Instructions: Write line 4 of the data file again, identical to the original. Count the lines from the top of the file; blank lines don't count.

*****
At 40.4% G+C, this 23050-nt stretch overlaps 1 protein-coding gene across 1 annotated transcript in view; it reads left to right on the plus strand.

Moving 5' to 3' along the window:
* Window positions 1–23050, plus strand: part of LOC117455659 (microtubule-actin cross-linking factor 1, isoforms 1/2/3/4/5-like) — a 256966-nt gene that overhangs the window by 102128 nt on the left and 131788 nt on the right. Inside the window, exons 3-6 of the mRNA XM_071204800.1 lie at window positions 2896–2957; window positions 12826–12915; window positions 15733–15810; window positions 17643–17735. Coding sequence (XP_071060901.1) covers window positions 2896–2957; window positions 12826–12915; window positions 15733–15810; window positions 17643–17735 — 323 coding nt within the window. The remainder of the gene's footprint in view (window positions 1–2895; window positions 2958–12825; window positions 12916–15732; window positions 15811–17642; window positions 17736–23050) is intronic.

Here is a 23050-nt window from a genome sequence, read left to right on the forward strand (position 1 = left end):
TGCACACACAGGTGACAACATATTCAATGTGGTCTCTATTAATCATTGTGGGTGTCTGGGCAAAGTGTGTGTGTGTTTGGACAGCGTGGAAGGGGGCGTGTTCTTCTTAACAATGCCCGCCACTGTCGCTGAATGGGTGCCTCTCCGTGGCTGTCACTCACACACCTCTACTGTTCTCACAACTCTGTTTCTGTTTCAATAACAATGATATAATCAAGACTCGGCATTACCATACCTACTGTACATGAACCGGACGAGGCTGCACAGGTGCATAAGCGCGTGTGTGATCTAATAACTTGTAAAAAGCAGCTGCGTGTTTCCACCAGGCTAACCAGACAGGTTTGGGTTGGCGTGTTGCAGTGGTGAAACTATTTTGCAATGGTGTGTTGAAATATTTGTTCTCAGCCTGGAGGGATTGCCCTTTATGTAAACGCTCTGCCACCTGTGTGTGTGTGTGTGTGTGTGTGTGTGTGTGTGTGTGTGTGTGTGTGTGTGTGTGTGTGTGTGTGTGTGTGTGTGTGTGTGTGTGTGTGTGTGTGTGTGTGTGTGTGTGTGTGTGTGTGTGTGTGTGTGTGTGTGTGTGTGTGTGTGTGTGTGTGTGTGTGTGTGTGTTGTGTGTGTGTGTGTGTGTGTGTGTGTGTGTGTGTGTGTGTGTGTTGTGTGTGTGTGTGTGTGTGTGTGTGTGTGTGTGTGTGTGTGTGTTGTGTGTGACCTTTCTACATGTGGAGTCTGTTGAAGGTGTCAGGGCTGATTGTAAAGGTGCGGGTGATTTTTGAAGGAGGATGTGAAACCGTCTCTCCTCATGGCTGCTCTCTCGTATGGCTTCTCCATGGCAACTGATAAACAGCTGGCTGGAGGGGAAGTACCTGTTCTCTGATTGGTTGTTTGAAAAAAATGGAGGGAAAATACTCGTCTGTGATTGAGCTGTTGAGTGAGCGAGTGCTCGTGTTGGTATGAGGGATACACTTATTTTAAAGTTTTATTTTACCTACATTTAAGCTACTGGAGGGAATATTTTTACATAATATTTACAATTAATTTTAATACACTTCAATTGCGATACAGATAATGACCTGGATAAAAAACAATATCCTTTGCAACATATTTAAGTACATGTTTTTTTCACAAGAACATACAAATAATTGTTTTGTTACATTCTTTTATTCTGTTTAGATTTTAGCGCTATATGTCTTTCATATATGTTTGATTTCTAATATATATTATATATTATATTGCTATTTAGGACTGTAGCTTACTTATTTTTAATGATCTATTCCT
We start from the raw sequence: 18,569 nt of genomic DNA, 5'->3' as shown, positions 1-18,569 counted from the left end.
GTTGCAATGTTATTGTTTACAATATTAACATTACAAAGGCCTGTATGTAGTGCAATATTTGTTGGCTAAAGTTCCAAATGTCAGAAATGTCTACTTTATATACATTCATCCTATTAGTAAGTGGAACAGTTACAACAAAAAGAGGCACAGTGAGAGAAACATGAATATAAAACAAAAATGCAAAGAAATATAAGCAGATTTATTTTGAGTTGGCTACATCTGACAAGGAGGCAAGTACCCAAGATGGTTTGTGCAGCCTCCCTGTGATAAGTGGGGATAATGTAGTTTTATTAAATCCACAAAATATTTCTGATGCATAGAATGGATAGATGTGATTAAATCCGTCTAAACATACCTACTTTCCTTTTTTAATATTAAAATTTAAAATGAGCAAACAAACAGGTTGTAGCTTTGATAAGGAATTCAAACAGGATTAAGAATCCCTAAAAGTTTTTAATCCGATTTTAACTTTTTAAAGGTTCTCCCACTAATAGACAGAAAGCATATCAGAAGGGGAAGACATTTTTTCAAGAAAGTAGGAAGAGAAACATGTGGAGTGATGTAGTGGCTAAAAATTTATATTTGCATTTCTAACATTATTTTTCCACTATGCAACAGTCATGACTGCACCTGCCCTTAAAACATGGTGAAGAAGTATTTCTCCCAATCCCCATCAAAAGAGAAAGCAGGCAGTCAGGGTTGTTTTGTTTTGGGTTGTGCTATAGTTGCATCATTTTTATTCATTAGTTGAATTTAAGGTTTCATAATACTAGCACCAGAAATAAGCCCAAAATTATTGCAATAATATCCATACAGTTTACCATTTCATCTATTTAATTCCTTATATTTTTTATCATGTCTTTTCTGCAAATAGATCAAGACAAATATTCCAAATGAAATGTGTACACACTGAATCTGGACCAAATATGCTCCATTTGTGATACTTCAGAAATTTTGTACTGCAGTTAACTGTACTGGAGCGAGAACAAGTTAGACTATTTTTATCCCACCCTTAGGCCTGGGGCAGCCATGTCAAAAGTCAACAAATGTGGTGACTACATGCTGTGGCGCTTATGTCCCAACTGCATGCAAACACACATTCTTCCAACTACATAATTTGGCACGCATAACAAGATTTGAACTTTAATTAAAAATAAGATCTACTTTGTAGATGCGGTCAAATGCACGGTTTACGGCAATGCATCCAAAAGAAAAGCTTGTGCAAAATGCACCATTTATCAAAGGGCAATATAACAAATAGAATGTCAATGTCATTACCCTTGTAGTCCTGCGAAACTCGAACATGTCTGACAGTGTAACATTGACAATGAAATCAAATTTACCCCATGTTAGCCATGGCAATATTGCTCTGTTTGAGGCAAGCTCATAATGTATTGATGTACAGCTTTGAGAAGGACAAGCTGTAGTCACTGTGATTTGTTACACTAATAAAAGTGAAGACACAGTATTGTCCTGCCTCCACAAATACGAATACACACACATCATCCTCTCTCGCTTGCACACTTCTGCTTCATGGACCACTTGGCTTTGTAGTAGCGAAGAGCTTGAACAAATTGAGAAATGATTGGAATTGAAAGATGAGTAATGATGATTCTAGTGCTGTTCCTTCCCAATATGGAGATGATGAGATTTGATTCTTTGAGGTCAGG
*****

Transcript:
Here is a 23050-nt window from a genome sequence, read left to right on the forward strand (position 1 = left end):